6. In-Home Energy Tune-up/Audit Programs:

Volunteers can be trained to serve as “Energy Coaches” that serve low-income households through some of the strategies outlined above as well as more in-depth in-home audit and retrofit activities. Community-Based Home Energy Tune-up/Audit Programs provides details on how to design and implement these types of programs.

7. Nonprofit and Business Programs:

Nonprofits and businesses can benefit from similar types of services supporting efficiency in their operations as those outlined for residents above: tabling/outreach, educational workshops, and technical assistance. Examples of more in-depth programs for these audiences are below.

  • Green Business Certification Program: Establish a checklist of sustainable operation strategies and an evaluation process for organizations to go through and then be certified as a green business. This can include steps of a waste audit and energy assessment that is usually offered to commercial customers by the local utilities. Sarasota County’s Green Business Partnership has over 200 participating businesses and nonprofits.
  • Energy Audits: Perform detailed energy and water audits for local nonprofits to help them identify strategies to save on their operating expenses and put more resources to their missions. Target housing groups and nonprofits working with low-income residents to ensure the benefit goes to those most in need. Provide a detailed report with prioritized strategies they can implement over time as funding is available and as part of their ongoing maintenance efforts. These can be conducted on a small scale for an office or small client-base with staff and a few dedicated volunteers or on a larger scale using a more robust volunteer-led program or grant funding to pay professional auditors.
  • Efficiency Grants: If funding is available, it is best to pair the audits with funding to implement the suggested improvements. This can be in the form of grants to the nonprofits with or without a matching requirement and/or the purchase and distribution of efficiency devices or appliances. Local community or family foundations that already support these nonprofits may be interested in supporting these initiatives, to help their program dollars go further by avoiding wasted operational expenditures. Sarasota County’s Partners for Green Places program brought together four local funders to support such an initiative.
  • Solar Grants/Financing: If further funding can be identified, the next step would be to support nonprofits in achieving net-zero energy use through the installation of solar photovoltaic on their facilities. This would involve solar assessments (which could be included in the energy audit process above) to determine feasibility and return on investment, as well as grants or financing to make the priority projects possible. Sarasota County’s program is in the process of implementing a combination grant/loan program for solar on four local nonprofits.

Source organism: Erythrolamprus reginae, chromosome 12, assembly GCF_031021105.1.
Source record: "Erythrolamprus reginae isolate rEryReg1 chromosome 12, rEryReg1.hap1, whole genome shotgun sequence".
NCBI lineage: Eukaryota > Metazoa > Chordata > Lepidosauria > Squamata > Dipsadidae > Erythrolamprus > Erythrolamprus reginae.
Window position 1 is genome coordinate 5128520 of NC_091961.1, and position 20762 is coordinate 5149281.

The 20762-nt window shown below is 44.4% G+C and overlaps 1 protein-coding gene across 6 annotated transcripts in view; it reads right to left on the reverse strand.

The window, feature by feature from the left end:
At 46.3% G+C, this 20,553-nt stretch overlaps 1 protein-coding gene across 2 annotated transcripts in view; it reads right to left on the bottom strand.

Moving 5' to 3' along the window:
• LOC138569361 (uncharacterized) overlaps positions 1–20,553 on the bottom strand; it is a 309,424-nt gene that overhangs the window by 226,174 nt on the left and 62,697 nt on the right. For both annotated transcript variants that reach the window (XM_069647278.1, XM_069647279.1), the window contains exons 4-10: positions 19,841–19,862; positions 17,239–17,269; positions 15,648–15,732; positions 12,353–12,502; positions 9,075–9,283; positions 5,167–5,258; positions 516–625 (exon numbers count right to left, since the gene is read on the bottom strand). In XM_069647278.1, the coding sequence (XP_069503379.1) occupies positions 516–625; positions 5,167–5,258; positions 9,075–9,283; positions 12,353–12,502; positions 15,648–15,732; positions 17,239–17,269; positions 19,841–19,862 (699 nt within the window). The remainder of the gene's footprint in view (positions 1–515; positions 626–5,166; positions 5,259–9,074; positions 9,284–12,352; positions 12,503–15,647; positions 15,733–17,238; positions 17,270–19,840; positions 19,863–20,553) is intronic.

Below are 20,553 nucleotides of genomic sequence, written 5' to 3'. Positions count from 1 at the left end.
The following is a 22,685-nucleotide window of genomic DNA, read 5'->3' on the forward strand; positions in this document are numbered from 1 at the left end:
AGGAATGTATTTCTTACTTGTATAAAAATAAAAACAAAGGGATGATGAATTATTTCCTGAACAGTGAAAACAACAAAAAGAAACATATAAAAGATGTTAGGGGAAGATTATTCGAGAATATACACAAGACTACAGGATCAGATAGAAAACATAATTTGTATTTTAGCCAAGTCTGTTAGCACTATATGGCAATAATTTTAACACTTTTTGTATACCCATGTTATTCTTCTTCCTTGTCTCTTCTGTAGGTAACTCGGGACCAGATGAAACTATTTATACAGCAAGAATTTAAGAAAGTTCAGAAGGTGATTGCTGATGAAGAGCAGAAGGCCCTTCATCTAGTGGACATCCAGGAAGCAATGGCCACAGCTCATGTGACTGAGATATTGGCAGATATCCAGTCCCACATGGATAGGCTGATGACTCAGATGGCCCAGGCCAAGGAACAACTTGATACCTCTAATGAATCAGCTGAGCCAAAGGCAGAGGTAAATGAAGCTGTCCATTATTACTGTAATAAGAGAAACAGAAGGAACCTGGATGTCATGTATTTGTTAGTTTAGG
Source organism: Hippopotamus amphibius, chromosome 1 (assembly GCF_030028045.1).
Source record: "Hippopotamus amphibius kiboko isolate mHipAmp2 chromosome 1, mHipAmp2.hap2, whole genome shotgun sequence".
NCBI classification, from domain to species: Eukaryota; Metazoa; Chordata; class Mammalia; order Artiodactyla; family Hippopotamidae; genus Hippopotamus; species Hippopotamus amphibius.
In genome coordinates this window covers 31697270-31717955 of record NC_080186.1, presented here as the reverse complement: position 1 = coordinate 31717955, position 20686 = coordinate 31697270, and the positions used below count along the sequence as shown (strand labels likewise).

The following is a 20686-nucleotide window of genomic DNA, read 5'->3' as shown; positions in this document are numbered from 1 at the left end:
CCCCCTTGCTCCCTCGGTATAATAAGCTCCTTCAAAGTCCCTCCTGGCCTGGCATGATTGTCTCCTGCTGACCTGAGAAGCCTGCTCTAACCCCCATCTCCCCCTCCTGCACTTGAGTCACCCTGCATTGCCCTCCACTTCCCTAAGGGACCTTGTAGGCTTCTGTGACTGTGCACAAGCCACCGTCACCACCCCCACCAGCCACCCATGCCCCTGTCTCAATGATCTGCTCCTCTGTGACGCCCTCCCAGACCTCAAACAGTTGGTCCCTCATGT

Conclusion

No matter the extent to which your Extension office is able to implement these programs, any addition of support for community members in reducing their energy use and utility bills will have beneficial impacts in terms of economic, environmental, and social outcomes. Extension Agents can start small, evaluating overlaps in content and goals with their existing programs and stakeholder groups and build from there over time.

Publications in This Series

Developing Extension Programming to Help Low-Income Families Save Money and Energy: The Community Weatherization Model (https://edis.ifas.ufl.edu/publication/WC368)

Using Community-Based Social Marketing to Improve Energy Equity Programs

Community-Based Home Energy Tune-up/Audit Programs: A Step-by-Step Guide to Creating and Implementing Energy Equity Programs in Your Community

Options for Incorporating Energy Efficiency into Extension Programs: A Menu of Possibilities for Extension Energy Programming in Your Community

Peer Reviewed

Publication #AEC748

Date: 2/22/2022

Fact Sheet
Academic

About this Publication

This publication is AEC748, one of a series of the Department of Agricultural Education and Communication, UF/IFAS Extension. Original publication date February 2022. Visit the EDIS website at https://edis.ifas.ufl.edu for the currently supported version of this publication.

About the Authors

Lee Hayes Byron, county Extension director and program Extension agent II, UF/IFAS Extension Sarasota County; Alane Humrich, program director, Community Weatherization Coalition; Marianne Schmink, professor emerita, Latin American studies; Jennison Kipp, Sustainable Floridians state coordinator, Program for Resource Efficient Communities; Kimberly Davis, Extension agent, Florida A&M University Cooperative Extension; and Paul Monaghan, associate professor, Extension education, Department of Agricultural Education and Communication; UF/IFAS Extension, Gainesville, FL 32611.

Contacts

  • Paul Monaghan